So I laid it out: Once the infection becomes active, humans have a 50% survival rate and a near-100% contagion rate. We are most likely to spread plague through contact with other humans, but we are capable of infecting or activating all of the known susceptible species.
The earliest form of plague found in humans became active during times of heightened levels of oxytocin. That early variant was all but eradicated in our sector when the new, more virulent form arose.
This new strain of plague is more similar to the kind suffered by most other susceptible species. Little is known about which chemicals or brain-states it responds to, which is why we can’t screen for infection during the hiring process. All we can do is watch transmission patterns to learn what to avoid; there’s no vaccine, and despite what half a hundred rumors will tell you, there's no cure. Controlled experiments found that merely extending help to another person will not transmit or activate plague. The aid must be offered as a form of kindness -- to use an awkwardly unscientific term.
“How do I know if -- if I’m being kind?” Masao asked, ducking his head anxiously. He shifted his feet in the restorative tea washing over the floor. (It doesn’t actually have any chemical effect for humans, but we still find it soothing, maybe from watching other species enjoy it.)
“You don’t,” I told him. “No one can be sure how much... love, I guess you’d say, will activate the infection. That’s why it’s imperative that you serve others only within the parameters of your job. We make our living on the appearance of kindness -- and our clients trust us to know the difference between the image and the substance.”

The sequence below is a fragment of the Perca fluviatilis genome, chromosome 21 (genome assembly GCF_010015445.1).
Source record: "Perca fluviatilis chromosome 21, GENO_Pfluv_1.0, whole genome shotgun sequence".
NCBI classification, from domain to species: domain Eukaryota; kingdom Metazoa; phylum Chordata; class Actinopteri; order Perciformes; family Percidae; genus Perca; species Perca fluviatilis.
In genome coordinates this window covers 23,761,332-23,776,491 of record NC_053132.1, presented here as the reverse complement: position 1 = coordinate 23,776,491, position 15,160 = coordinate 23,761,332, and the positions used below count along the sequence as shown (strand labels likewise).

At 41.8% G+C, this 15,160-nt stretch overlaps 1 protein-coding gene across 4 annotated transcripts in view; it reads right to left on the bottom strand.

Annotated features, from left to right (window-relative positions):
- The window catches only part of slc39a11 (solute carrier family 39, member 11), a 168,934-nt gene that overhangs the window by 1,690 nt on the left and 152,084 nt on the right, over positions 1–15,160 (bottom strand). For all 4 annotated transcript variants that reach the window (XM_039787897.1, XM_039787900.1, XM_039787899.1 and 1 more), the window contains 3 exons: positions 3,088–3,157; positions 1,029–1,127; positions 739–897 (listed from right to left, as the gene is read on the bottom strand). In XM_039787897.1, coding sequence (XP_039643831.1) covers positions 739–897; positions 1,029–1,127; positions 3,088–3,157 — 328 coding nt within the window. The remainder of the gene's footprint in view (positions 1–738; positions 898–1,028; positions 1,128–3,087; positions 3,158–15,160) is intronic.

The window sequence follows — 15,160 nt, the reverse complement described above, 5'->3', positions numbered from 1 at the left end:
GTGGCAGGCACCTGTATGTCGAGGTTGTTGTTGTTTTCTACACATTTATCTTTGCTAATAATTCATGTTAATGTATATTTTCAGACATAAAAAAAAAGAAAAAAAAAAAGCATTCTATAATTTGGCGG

I lectured him some more, and he responded with expressions of gratitude and compliance. I saw in him a mix of good manners and bad luck -- my favorite industrial compound. I sent him off to do the blood tests and brain scans, and when they came back clear, I made the hire.
For many long months, I forgot about him, or noticed him only fleetingly in the interstices of Octaviana’s daily crises. Over time I accumulated evidence that he and Harold were a couple. They shared that unmistakable cloud-cover of surreptitious communication and unspoken connection. When something went wrong they glanced first at one another, involuntary looks of alarm and concern. At times the space between them seemed to pulse with longing, its emptiness making their intimacy more obvious, like the vase you suddenly see between two silhouette faces.